June 2010

Ready for a vocabulary lesson?

June 30 2010 by Bill Wilson

Stagnant. Boring. Aimless. Tired. Tepid.

What do these words describe? You? Your minister? Your church? Your Sunday School class? Your career? All too often, I hear ministers and parishioners alike using such words to describe all of the above. Far too many of God’s people and God’s churches find themselves with a shortage of passion and energy for the journey before them.

Many churches seem to be going in circles, without energy and lacking a sense of missional direction. Ministers talk about burnout and seem to have lost their focus. A sense of calling and passion has slipped away. Lay persons show up without preparing to worship. Life at the church becomes predictable. New ideas and suggestions meet with practiced indifference. Is it any wonder that eventually parishioners talk about their pastor, and ministers describe their congregation using such words?

Do you know how we got our word “enthusiasm?” It comes from the Greek, and is a blend of two words, one being en (in) and the other theos (God). Enthusiasm, as originally defined, means having God within us. Of course, over time, enthusiasm came to mean “any rapturous inspiration like that caused by a god.” Today, we are more likely to use this word to describe our feelings about a favorite athletic team or hobby than to describe what God is doing in and through us.

Perhaps it is time we revisit this word and reflect on its origins. The truth that God within us sparks enthusiasm and ardor is both biblical and healthy. When faith is healthy, it begins within and is passionate, heartfelt, spontaneous and authentic. It is less concerned with meeting the expectations of others and more concerned with giving witness to the One who gives us purpose and direction. It is when our religious practice flows out of guilt or meaningless repetition or thoughtless habit that it is thin, shallow and unable to hold up to the demands of life in the 21st century.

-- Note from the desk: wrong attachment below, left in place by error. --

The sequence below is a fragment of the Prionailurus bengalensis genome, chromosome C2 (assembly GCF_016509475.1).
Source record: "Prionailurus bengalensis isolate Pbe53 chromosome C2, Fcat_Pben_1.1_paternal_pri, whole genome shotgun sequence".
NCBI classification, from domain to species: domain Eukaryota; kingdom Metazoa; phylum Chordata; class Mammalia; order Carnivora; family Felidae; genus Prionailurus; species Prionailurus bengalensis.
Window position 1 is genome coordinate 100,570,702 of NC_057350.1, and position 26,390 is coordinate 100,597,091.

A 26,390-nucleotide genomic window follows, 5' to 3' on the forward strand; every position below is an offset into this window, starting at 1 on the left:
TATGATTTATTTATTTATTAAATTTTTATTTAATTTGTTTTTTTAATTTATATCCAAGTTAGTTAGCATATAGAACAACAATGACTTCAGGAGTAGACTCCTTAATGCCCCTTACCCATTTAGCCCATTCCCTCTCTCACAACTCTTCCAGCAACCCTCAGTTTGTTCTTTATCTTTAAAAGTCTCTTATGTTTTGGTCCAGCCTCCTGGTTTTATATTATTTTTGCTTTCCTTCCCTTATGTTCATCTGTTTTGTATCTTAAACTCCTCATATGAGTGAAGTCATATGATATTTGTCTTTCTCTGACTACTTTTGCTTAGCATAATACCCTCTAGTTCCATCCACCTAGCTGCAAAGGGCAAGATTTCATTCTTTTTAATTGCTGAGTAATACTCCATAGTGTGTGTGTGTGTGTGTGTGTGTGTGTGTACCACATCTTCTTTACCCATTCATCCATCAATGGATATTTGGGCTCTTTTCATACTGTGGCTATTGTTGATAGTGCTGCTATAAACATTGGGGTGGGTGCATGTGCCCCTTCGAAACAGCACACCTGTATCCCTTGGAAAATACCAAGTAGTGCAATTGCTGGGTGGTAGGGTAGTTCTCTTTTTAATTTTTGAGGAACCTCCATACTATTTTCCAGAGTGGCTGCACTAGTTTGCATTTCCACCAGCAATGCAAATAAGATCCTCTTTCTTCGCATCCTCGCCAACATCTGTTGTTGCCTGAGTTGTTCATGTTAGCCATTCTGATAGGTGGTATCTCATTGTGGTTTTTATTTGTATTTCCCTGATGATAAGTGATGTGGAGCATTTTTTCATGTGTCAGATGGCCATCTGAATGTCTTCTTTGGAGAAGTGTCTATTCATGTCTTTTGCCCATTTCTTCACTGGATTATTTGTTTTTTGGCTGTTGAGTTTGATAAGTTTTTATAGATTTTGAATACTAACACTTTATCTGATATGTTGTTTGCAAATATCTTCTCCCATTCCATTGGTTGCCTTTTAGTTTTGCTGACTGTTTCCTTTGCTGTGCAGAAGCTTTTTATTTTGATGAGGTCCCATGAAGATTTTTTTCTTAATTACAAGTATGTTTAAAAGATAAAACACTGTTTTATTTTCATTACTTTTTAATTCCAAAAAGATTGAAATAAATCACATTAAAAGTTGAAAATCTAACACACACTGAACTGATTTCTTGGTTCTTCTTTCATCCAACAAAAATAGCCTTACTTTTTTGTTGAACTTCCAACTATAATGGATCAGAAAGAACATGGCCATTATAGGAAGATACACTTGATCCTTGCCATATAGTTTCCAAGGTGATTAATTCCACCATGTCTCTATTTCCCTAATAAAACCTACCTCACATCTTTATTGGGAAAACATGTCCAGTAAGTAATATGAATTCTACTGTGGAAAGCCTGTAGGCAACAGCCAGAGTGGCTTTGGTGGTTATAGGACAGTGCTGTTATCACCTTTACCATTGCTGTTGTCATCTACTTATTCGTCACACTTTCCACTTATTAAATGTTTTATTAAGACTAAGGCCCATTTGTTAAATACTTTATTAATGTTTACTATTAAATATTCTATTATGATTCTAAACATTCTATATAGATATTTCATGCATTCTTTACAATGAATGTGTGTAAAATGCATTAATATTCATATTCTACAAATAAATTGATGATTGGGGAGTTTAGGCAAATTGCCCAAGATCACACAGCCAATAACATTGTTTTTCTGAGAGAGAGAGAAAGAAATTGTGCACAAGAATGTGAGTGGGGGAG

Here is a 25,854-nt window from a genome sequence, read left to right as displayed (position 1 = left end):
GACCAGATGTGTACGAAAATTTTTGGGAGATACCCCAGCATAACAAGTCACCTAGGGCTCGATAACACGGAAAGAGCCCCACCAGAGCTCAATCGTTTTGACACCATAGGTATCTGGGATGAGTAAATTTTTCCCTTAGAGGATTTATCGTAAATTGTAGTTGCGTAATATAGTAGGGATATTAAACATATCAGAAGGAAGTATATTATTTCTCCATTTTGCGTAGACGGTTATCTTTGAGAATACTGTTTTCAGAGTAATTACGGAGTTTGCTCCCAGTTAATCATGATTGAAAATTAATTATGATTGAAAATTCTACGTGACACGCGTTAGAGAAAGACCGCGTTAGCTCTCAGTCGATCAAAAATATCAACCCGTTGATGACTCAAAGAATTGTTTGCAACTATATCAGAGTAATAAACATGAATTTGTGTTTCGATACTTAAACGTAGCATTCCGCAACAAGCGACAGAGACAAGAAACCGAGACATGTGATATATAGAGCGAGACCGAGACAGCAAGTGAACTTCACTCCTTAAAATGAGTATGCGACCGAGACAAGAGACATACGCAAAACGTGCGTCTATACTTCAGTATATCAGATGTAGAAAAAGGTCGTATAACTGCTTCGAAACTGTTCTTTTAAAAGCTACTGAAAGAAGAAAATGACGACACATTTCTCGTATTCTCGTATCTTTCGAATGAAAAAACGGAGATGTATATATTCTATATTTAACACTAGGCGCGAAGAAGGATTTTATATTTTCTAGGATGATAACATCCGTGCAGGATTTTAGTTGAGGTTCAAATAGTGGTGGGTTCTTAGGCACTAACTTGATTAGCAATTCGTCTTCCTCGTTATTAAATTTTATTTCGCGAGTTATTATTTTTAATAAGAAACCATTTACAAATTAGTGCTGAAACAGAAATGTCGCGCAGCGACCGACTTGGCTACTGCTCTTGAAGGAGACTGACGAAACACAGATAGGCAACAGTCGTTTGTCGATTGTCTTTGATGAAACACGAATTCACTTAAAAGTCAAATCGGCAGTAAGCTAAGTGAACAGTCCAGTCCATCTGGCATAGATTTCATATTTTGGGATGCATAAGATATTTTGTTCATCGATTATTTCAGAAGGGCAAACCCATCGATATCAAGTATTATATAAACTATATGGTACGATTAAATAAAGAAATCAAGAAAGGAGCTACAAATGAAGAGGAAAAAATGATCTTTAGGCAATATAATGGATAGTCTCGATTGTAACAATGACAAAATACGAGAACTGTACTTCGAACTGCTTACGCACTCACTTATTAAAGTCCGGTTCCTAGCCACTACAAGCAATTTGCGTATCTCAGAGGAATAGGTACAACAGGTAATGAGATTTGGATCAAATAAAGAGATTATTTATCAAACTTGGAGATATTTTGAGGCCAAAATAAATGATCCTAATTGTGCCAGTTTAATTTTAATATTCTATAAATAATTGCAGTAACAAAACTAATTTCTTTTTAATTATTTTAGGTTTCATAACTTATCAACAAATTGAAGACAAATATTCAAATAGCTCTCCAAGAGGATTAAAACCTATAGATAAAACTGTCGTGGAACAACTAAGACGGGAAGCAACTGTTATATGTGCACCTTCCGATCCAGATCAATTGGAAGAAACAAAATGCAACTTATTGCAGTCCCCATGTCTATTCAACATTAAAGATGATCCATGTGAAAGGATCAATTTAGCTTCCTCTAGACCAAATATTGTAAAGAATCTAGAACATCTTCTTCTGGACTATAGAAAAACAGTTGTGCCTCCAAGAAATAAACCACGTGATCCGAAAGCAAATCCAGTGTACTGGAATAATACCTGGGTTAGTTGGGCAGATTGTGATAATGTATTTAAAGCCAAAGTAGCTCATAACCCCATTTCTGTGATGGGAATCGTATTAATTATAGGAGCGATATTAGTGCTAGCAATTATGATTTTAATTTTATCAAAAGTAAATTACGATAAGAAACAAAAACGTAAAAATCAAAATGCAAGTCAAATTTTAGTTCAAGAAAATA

When our life in Christ flows out of a personal relationship that defines everything about us and gives us a center to build the rest of life around, enthusiasm is inevitable. Christ as the organizing center of all of life not only holds life together, it gives life meaning beyond the ups and downs of circumstances. Without that deep indwelling of the Holy Spirit in our congregation and the individuals who make up the congregation, we are prone to become like the shallow soil of the parable of the sower…unable to root deeply and endure the inevitable dry season.

Individuals can be enthusiastic, but so can congregations. When the body of Christ is “en theos,” that is, when local church life is grounded in God’s presence rather than ritual or personality or practice, then healthy enthusiasm becomes a defining trait of God’s people. The healthiest churches I know are not clergy-focused or program-focused or doctrine-focused. They are Christ-focused. Whether it be acts of worship or mission endeavors or teaching opportunities or fellowship events or outreach efforts, the persistent emotion underneath them all is a deep and authentic enthusiasm.

Emerson had it right: “Nothing great was ever achieved without enthusiasm.” 

When God’s people are filled with the character and spirit of Christ, then great things are possible. Check your vocabulary, and let’s see if we can inject some new words into our conversations: passion, energy, enthusiasm, meaning, purpose. Those words describe the kind of church and church leader our world needs today. 

(EDITOR’S NOTE — Wilson is president of the Center for Congregational Health.)    
6/30/2010 4:06:00 AM by Bill Wilson | with 0 comments



It Goes Without Saying

June 14 2010 by Bill Wilson

Have you learned that nothing “goes without saying” anymore? That sobering truth runs counter to our tendency to think there are some universally shared assumptions that all of us agree upon. We may think that everyone agrees with us about what a family looks like, or what the Bible teaches regarding some pressing social issue or which is a more effective worship style. We stand before a congregation or a denominational group or even our own family and make huge assumptions that have no basis in reality.